Before Eisenberg set off to shoot the film “The Hunting Party” in Bosnia and Herzegovina in 2006, he mentioned to Doris that he would like to visit her hometown village of Krasnystaw after production wrapped.  “She seemed uninterested,” he recalled.  “But I wanted to explore my family’s heritage, probably as an extension of my own narcissism.”

Before Eisenberg traveled to Doris’ former home in Krasnystaw, he drove across Poland to visit her first cousin, Maria, who lived alone in a tiny, decrepit apartment in the rural village of Szczecin. After camping out with her for a week, he recalled, she “guilted” him into staying longer. “She said something along the lines of, ‘Thank you for coming; I know I’ll never see you again,’ and it was heartbreaking,”Eisenberg said.  “This was a woman who had had so much loss in her life that even the comparatively small gesture of me leaving was painful.”

And so, after going off to visit Doris’ hometown, the actor returned to stay with Maria for two more weeks, during which time he learned details about Maria’s devastating experiences during the Holocaust — including witnessing a Nazi kill her brother by shooting him in the face. “I would kind of pry into the more salacious elements of her story, because as an American who had read ‘Night’ and watched ‘Schindler’s List,’ that was the stuff that jumped out at me,” he admitted.  “When I was with Maria, I still had those desires to learn about the more shocking, dramatic parts of her horrific story, but that wasn’t the appropriate thing to do.”

The play’s David, as well, “has what I would say is an unethical interest in exclusively the salacious parts of his cousin’s story,” Eisenberg said.  “Like many American Jews of his generation, this comes from being removed enough to not have to worry or think about [the Holocaust], but connected enough to feel the confidence in prying.  That’s a dangerous combination I know I personally have experienced, and it’s something I’m ashamed of.”

And yet, after hearing his cousin’s story, Eisenberg also came to question his own emotions: “How can I have so many sad feelings about things that are petty, like what movie roles I get, when there is real suffering in the world?”

The actor decided to turn the experience into a play, in part, because he was feeling pigeonholed as an actor.  While “The Hunting Party” was a good movie, he said, “I felt like I was almost portraying a kind of Jewish stereotype — the smart but frantic, nervous person who is sheepish. I did not want to continue doing that. I’m an ambitious person, so I felt I had something to prove and I wanted to do something that was different than acting as a nervous sidekick in a movie.”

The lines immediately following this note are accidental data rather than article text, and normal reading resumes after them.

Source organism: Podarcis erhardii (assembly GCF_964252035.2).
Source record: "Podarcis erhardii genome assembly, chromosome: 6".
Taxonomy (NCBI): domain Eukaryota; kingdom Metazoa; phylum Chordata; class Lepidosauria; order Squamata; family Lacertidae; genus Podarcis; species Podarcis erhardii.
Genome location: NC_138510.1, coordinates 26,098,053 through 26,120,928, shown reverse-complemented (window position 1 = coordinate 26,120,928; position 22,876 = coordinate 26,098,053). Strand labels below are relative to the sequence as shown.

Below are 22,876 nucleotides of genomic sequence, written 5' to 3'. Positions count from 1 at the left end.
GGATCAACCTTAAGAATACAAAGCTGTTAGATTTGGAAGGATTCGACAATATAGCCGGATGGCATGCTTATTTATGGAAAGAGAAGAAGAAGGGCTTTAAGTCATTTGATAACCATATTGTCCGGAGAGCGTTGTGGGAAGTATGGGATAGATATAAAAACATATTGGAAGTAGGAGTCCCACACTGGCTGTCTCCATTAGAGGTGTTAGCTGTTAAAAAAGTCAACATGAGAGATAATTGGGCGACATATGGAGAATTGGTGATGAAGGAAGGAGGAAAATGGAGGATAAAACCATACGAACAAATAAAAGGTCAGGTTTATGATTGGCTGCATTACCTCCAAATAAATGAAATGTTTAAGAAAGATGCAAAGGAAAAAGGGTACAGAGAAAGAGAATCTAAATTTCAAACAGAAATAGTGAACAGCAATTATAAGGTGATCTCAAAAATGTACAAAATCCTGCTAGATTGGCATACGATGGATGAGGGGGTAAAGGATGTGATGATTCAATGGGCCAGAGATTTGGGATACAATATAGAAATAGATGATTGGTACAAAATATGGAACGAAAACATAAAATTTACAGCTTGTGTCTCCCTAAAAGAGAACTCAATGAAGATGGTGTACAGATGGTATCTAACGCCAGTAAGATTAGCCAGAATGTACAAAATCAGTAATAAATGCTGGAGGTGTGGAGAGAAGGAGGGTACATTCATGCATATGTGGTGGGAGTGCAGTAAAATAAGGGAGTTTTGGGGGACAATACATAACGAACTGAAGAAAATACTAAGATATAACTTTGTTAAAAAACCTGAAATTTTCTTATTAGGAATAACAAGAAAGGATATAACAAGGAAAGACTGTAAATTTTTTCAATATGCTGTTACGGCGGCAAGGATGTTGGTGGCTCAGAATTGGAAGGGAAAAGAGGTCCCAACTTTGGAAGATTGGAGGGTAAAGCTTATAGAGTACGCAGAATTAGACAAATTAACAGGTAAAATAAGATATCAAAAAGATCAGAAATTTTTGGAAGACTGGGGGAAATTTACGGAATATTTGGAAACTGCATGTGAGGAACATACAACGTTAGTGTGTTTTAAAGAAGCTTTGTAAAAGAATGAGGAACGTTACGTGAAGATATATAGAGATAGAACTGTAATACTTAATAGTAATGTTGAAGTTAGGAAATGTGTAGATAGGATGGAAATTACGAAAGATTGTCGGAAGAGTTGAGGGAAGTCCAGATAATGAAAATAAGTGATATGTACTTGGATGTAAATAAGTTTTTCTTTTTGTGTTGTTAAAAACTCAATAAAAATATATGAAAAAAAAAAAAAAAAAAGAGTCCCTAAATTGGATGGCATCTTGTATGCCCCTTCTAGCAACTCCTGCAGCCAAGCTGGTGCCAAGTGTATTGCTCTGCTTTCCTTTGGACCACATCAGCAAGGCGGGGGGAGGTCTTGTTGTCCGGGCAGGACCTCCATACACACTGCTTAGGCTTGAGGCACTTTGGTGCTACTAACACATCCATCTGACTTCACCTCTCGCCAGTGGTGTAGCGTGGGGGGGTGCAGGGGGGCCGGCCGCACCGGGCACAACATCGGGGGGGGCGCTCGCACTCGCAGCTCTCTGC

When “The Revisionist” was performed in Israel during the Gaza conflict in 2014, Eisenberg said he traveled to see the performance and to tour the Jewish state, even though he often had to scuttle into bomb shelters; once, while driving on a highway, he said, he “saw bombs explode over my head from the Iron Dome.”

These days, Eisenberg’s career has evolved far beyond his previous typecasting, especially with his performance as Lex Luthor. “He’s probably the most exciting role I’ll ever get to play in my life,” Eisenberg said. “The screenwriter, Chris Terrio, was able to infuse the character with a modern psychology that we would recognize in dangerous people today; [Luthor] is absolutely not a campy, one-note villain.  I would say he’s either a sociopath or an incredibly emotional person, but never on behalf of anybody else.”

For Eisenberg, taunting the characters of Batman and Superman was a blast. “I’m yelling and torturing these two Adonises, played by Ben Affleck and Henry Cavill, so I had license to hit them and tease them and make fun of them — all under the safe umbrella of the movie,” he said.


“The Revisionist” starts previews on March 29 and opens April 1 at the Wallis Annenberg Center for the Performing Arts in Beverly Hills, where it will run through April 17.  For information, visit  “Batman vs. Superman” opens in theaters March 25.